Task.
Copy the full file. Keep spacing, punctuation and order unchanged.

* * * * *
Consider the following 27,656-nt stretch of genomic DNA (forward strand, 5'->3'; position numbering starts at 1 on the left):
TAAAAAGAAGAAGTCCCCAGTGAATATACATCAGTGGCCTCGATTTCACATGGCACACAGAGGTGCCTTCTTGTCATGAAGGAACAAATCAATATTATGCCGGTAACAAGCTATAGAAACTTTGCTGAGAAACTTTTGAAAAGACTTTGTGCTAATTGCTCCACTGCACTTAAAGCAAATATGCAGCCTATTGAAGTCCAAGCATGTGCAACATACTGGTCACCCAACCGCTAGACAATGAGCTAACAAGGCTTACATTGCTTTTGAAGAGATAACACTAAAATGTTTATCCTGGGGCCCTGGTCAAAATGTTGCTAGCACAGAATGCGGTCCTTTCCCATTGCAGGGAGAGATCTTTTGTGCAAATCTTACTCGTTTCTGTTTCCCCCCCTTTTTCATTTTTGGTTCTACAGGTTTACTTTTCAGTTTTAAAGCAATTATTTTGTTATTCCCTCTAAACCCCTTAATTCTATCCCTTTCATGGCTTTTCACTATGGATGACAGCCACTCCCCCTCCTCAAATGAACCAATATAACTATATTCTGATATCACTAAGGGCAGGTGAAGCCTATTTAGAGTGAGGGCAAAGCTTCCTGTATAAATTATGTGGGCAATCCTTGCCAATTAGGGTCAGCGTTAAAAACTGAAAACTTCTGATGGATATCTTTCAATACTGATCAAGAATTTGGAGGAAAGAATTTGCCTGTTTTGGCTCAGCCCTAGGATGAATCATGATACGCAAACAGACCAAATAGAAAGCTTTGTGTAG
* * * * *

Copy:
Consider the following 27,656-nt stretch of genomic DNA (forward strand, 5'->3'; position numbering starts at 1 on the left):
TAAAAAGAAGAAGTCCCCAGTGAATATACATCAGTGGCCTCGATTTCACATGGCACACAGAGGTGCCTTCTTGTCATGAAGGAACAAATCAATATTATGCCGGTAACAAGCTATAGAAACTTTGCTGAGAAACTTTTGAAAAGACTTTGTGCTAATTGCTCCACTGCACTTAAAGCAAATATGCAGCCTATTGAAGTCCAAGCATGTGCAACATACTGGTCACCCAACCGCTAGACAATGAGCTAACAAGGCTTACATTGCTTTTGAAGAGATAACACTAAAATGTTTATCCTGGGGCCCTGGTCAAAATGTTGCTAGCACAGAATGCGGTCCTTTCCCATTGCAGGGAGAGATCTTTTGTGCAAATCTTACTCGTTTCTGTTTCCCCCCCTTTTTCATTTTTGGTTCTACAGGTTTACTTTTCAGTTTTAAAGCAATTATTTTGTTATTCCCTCTAAACCCCTTAATTCTATCCCTTTCATGGCTTTTCACTATGGATGACAGCCACTCCCCCTCCTCAAATGAACCAATATAACTATATTCTGATATCACTAAGGGCAGGTGAAGCCTATTTAGAGTGAGGGCAAAGCTTCCTGTATAAATTATGTGGGCAATCCTTGCCAATTAGGGTCAGCGTTAAAAACTGAAAACTTCTGATGGATATCTTTCAATACTGATCAAGAATTTGGAGGAAAGAATTTGCCTGTTTTGGCTCAGCCCTAGGATGAATCATGATACGCAAACAGACCAAATAGAAAGCTTTGTGTAG